I still need my cream, streamlining for our camping trip

camping barrel

Each time my husband and I go camping in the backcountry of Algonquin Provincial Park, he tries to very hard to streamline what we he will be carrying. This trip will have has traveling about four hours by van, then canoeing and portaging another four and a half hours, with our final destination being Burnt Island Lake.

Since we are going so far into the backcountry, are supplies are divided into two categories: items deemed to be necessary by both of us, and those items deemed necessary by me. The must have items are:


  • safety bailer
  • extra paddle
  • paddles
  • life jackets
  • fishing rods & equipment
  • fishing licence
  • rope
  • whistle
  • flash lights
  • first aid kit
  • Medication
  • toilet paper
  • bug spray
  • sun lotions
  • Duck Tape
  • bear spray
  • Map
  • Compass
  • camera
  • folding chairs


  • tent
  • tarp
  • air mattress
  • sleeping bags
  • some sort of pillows (hubby had blow up spiderman inflatables for pillows, I had boring red squares)
  • rope

Kitchen Equipment

  • fork, knife, spoon, tongs,
  • very sharp knife
  • Coleman stove or burner
  • fuel
  • plate, bowl, cups
  • reusable coffee mug
  • water bottles
  • something to hold water (folding plastic jug)
  • frying pan
  • pot with lid
  • kettle, coffee filter, paper filters
  • coffee
  • food
  • tin foil,
  • baggies, small and large
  • shamwow’s, clothes pegs
  • dish soap (biodegradable)
  • fire starter
  • axe
  • saw


  • shoes/sandals
  • towel
  • sweater
  • jeans
  • shorts
  • t-shirts
  • socks
  • pj’s
  • sun glasses
  • hat
  • Rain poncho
  • underwear, bra (I can go braless, but that depends on my mood)
  • tooth-brush & toothpaste


  • two walking sticks for me

Now this is by no means a complete list, but a start. Remember we have to pack all of this in two barrels, two knapsacks, and the canoe. For food, because we are going into the interior of the park, bringing a cooler is just crazy, it would just add another thing to carry, so we eat dried food where you just need to add boiled water (lake water we have boiled for five minutes).

Now I can understand his point, but really I need cream for my coffee.

12 Replies to “I still need my cream, streamlining for our camping trip”

  1. What a list! When our little ones are older, we have to make a trip to Algonquin Park and do some camping. I haven’t done this in years.

    1. Yet we always seem to forget something. I really need to make a more detailed list! I think our youngest was around 7, middle 9 and the eldest 12, or maybe younger when we first took them to the backcountry. They loved it, and have preferred the backcountry to car camping ever since.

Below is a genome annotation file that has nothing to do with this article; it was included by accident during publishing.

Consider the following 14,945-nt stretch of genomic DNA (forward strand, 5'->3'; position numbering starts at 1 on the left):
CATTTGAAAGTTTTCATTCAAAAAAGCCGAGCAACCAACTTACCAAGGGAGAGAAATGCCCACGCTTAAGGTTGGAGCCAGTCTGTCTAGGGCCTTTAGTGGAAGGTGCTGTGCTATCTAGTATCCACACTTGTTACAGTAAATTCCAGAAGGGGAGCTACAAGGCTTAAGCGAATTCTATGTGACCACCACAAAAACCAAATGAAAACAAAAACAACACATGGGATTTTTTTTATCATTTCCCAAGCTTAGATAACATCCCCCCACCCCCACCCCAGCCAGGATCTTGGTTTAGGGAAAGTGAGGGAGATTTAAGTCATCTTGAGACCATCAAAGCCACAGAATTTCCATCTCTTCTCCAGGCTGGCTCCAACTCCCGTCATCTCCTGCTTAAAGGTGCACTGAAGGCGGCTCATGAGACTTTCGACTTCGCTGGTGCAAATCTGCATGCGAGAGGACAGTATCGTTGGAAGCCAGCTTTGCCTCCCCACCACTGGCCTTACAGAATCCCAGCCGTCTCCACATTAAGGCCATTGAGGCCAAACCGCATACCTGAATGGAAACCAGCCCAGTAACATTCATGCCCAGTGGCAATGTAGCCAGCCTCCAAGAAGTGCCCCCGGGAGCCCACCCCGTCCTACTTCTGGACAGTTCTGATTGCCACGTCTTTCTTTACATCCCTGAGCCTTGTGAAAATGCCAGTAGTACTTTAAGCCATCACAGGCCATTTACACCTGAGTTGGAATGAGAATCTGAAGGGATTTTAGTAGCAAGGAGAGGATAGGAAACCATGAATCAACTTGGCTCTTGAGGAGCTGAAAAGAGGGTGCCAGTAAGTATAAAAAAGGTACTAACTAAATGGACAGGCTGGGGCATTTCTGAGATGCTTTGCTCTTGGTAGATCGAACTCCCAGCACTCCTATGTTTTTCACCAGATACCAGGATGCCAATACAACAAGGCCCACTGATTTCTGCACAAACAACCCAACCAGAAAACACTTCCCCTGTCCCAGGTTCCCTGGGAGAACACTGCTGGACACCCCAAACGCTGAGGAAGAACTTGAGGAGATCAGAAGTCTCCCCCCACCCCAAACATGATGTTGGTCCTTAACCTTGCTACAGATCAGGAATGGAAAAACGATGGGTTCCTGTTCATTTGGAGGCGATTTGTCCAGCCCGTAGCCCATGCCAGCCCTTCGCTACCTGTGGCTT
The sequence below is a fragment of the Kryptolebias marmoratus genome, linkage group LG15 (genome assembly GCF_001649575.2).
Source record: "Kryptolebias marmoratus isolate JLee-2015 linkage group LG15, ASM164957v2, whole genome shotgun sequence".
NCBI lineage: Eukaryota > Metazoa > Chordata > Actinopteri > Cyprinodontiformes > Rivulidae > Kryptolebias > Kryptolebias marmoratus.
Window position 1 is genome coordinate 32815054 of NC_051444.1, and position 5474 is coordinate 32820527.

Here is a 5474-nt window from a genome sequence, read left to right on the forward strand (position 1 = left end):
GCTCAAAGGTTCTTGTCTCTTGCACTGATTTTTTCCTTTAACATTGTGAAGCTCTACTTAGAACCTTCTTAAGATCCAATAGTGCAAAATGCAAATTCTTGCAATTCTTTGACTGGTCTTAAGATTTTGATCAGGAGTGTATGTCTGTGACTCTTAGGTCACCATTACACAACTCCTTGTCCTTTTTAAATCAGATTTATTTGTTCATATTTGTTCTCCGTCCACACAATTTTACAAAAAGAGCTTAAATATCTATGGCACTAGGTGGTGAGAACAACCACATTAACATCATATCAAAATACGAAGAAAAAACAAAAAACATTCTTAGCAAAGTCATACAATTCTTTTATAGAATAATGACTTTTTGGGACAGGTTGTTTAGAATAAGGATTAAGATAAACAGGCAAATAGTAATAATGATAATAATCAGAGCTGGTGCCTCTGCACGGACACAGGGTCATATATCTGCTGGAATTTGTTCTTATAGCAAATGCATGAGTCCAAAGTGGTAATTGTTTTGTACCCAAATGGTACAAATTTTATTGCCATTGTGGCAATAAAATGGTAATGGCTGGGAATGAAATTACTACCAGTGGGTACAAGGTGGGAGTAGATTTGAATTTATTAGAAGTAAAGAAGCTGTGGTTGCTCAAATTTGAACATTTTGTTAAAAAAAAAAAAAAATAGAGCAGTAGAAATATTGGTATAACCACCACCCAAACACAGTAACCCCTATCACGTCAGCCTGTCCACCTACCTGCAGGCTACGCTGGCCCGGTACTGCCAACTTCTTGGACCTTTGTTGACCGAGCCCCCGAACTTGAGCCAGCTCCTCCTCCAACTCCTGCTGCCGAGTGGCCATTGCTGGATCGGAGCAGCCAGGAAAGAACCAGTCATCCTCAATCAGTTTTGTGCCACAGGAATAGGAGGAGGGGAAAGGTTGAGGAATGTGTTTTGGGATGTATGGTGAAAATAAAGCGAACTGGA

2. We are nowhere near as hardened as you, but I’m exactly the same on a camping trip. I take my cafetiere, proper coffee, and some UHT milk cartons. I am nothing without a decent coffee inside me first thing!

  3. Am always excited when I hear someone is gong camping, whether I know them personally or otherwise. Have a great trip. May good weather grace you, may the wind be at your back when a float and may the black flies be somewhere else (only time I ever use the word hate is in connection with black flies).

    I look at my lists and think how funny they must seem to someone who has never camped; sometimes they are quirky.

    I drink my coffee black, but what does work for perishables as the likes of creme is that lakes depths over one hundred feet , the deeper the better, keep items icy cold till July/August thermal turn overs. A container of some sorts which you place items in, rock(s) for weight, line and a lime green micro marker and you have yourself a woodsy fridge locker. It seems like a lot of work, but some conveniences one just has to have.

    1. We just came back from a wonderful trip in Algonquin Provincial Park, and am currently working on a post, hopefully it will be up in the next day or two. Lists are a funny thing, ours is always changing as we try and streamline further each time for the benefit of my husband who carries everything.

      I had my cream in a thermos, put it in a ziplock bag with an ice pack, and left it in the water, only taking it out when needed. My cream lasted for four days. I will easily eat dehydrated food where you just need boiling water, but I cannot go without cream in my coffee. Priorities.

  4. Okay, one, I can’t believe you go backcountry camping! What the heck!!! And two, um yeah you need cream!!!

    Sorry, that was a lot of exclamation points.

    1. I love the backcountry, I would easily live in the woods. I am lucky, hubby carries everything. I’m working on the post of the trip we just came back from where it took us four and a half hours of paddling, two portages (quite a few pain meds for me) to get to our campsite ~ where there was no one around (I could sunbathe in the nude, lol).

      For me cream, hubby lets me bring one full but small thermos with one ice pack, then we put it in a bag in the water and I cross my fingers that it lasts the four days (it did).

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